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November 19, 2002
Talisman Leaves Sudan But Remains on Social Investment Nix List
    by William Baue

Canadian SRI rating agency recommends investors continue to avoid investment in Talisman due to ongoing human rights and environmental concerns.

In response to shareowner concerns over human rights abuses, Calgary-based Talisman Energy (ticker: TLM) recently agreed to sell its 25 percent interest in the Greater Nile Petroleum Operating Company (GNPOC) in civil war-torn Sudan. Although this move might seem to clear Talisman's tarnished reputation for supporting human rights abuses, the socially responsible investment (SRI) community remains skeptical. Toronto-based Michael Jantzi Research Associates (MJRA), Canada's leading socially responsible investment (SRI) rating agency, issued an alert last week recommending that social investors continue to avoid investment in Talisman.

MJRA finds little reason to believe that Talisman's human rights record in Sudan will improve in its newest operations in Colombia, a country similarly torn by civil war and a history of human rights abuses by oil companies.

"Talisman has not proved itself capable or willing to deal effectively with human rights issues in Sudan," MJRA Senior Research Associate Ian Bragg told "And there are many such issues in Colombia."

Furthermore, Talisman continues to underperform environmentally.

"According to MJRA's Best-of-Sector analysis, Talisman Energy ranks in the bottom third of all oil and gas exploration and production companies listed on the S&P/TSX Composite Index," states the MJRA alert, which was released last Monday.

The alert cites evidence of Talisman's complicity in Sudanese human rights abuses in reports from a number of credible sources.

"All the reports are clear, whether it be the Canadian government's Harker report, the Gagnon/Ryle report, the Human Rights Watch report, or the United Nations reports, that people were killed to make way for oil development," said Mr. Bragg. "Attacks by helicopter gunship and bombers on the civilian population in the oil concession are well documented. The frequency of these attacks increased since Talisman acquired the concession. Also, as these reports document, the government of Sudan used the GNPOC airstrip to launch attacks."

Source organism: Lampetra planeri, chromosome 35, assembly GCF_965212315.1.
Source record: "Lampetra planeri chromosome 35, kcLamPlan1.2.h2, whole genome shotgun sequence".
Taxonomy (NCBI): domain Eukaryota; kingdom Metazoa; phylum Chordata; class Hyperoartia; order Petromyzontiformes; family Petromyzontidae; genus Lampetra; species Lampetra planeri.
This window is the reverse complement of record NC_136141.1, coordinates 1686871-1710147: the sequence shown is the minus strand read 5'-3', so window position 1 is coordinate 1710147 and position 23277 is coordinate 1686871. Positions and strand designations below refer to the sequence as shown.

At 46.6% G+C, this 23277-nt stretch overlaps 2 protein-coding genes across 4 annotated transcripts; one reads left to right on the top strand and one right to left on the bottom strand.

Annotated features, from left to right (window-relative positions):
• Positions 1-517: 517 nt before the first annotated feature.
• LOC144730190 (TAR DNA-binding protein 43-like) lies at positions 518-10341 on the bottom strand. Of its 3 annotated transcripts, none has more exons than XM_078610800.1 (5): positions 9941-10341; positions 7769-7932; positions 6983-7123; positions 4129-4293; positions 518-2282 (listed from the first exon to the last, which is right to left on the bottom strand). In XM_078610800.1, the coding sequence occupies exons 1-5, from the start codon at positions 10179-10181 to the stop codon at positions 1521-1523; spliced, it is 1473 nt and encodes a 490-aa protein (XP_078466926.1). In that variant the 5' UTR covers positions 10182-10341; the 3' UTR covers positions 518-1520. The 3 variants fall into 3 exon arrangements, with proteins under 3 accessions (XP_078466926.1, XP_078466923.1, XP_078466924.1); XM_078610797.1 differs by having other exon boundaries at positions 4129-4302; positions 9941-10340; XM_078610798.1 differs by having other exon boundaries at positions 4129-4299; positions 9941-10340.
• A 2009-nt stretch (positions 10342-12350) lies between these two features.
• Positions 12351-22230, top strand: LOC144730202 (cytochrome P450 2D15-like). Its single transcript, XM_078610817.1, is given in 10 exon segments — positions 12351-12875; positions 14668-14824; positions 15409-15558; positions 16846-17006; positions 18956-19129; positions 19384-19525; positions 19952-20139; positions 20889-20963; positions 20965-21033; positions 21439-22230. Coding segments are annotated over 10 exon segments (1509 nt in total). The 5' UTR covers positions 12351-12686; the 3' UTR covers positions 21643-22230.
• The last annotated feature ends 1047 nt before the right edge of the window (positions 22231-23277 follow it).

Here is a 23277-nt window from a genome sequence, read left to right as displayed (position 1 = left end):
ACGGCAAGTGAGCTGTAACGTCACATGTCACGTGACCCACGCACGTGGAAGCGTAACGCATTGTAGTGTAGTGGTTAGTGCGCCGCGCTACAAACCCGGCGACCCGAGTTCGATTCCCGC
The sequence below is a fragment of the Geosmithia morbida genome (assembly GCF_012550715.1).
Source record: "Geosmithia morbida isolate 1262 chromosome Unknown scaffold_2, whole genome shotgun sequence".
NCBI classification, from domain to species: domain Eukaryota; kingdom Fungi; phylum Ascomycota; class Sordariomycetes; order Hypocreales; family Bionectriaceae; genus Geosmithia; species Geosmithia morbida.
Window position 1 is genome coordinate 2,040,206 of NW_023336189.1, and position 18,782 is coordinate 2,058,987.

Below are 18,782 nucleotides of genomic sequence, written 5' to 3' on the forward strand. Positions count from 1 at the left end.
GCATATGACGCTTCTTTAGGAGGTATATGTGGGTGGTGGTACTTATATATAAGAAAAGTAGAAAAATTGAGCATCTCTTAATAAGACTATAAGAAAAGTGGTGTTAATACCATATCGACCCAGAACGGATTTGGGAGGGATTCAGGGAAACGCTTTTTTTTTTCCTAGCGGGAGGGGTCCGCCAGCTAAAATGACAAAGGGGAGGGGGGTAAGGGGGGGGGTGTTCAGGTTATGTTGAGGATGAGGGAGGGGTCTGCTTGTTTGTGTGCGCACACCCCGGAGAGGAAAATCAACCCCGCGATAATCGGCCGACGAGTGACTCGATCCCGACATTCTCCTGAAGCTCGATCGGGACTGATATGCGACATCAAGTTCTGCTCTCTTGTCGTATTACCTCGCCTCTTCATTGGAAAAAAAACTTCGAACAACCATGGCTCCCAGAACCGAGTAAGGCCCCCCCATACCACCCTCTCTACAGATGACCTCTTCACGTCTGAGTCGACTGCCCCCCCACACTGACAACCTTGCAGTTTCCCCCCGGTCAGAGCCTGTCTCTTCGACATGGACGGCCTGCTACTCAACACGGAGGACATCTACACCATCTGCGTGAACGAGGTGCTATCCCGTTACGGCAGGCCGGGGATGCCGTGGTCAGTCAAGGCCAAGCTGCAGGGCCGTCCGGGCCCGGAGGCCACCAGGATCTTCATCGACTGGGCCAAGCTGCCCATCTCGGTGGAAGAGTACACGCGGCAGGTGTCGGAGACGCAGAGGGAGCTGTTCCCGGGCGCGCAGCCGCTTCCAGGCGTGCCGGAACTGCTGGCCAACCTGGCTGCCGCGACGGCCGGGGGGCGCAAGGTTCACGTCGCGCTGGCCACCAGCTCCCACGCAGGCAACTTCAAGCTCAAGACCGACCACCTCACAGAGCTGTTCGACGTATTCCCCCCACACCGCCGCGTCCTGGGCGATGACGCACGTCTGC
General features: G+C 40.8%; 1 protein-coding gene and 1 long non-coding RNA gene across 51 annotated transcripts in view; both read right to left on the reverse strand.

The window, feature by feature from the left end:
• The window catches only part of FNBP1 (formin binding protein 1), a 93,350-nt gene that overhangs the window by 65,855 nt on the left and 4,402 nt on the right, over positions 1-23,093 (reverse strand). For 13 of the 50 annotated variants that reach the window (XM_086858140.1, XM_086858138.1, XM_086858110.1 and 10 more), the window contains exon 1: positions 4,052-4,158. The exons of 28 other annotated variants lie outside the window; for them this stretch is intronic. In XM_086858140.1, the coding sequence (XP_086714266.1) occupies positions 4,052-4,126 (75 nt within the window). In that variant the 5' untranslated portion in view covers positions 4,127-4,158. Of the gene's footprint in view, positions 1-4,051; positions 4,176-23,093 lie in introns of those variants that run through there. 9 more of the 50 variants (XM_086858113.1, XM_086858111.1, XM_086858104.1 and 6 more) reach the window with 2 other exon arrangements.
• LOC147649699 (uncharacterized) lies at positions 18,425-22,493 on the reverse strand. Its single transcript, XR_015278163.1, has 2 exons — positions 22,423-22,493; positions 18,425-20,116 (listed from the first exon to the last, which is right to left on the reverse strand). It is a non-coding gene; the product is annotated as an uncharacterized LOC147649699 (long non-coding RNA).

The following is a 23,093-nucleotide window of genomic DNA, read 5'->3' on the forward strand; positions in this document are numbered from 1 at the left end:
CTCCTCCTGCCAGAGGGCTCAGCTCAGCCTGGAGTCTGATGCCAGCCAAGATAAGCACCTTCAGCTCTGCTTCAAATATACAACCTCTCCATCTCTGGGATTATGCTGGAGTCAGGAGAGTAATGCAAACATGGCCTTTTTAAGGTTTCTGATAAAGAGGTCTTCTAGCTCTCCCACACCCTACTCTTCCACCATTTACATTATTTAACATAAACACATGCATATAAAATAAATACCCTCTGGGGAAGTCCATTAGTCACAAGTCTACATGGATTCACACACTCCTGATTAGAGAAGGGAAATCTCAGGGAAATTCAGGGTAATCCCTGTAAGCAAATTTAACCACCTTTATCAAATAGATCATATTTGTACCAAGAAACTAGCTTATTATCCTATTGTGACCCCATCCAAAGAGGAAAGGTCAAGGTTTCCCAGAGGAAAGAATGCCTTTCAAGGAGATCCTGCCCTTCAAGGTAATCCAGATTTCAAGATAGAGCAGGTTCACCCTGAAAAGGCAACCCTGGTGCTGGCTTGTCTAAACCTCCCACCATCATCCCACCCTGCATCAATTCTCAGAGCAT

Talisman's own 2001 Corporate Social Responsibility Report admits that "there were at least four instances of non-defensive usage of the Heglig airstrip in 2000."

However, Talisman contends that its impact on the people of Sudan was positive overall.

"We have long argued that Talisman's presence in Sudan has been a force for good
. . ." said Talisman President and CEO James Buckee.

According to Mr. Buckee, Talisman has provided medical assistance, shelter, clean water, and vocational training to the people of Sudan since the company acquired the GNPOC interest in October 1998 in its buyout of Arakis Energy. Countering accusations of the Sudanese government's forced relocation of local residents to make way for oil development, Talisman pointed to satellite photographs dating back to 1965 showing that the population has increased.

"Mr. Buckee claims that there has been a population increase in Talisman's area of operation," states anthropologist John Ryle in the October 2001 report he co-authored with Canadian lawyer Georgette Gagnon, entitled Report of an Investigation into Oil Development, Conflict and Displacement in Western Upper Nile, Sudan. "He makes much of satellite images that are said to show a growth in size of government garrison towns. But any expansion of these towns and military posts is not a sign of prosperity. It is the opposite: further evidence of the violent displacement of civilians from rural areas (the displacement that Mr Buckee says is not happening). This is presumably why malnutrition rates in government-controlled Bentiu town, as reported by the UN World Food Programme last month, are among the highest in Sudan."

Weighing Mr. Buckee's photographic evidence of Talisman's good doings against the evidence of its misdeeds documented through eye-witness reports and the company's own admission, MJRA reiterated its recommendation against investment in Talisman.


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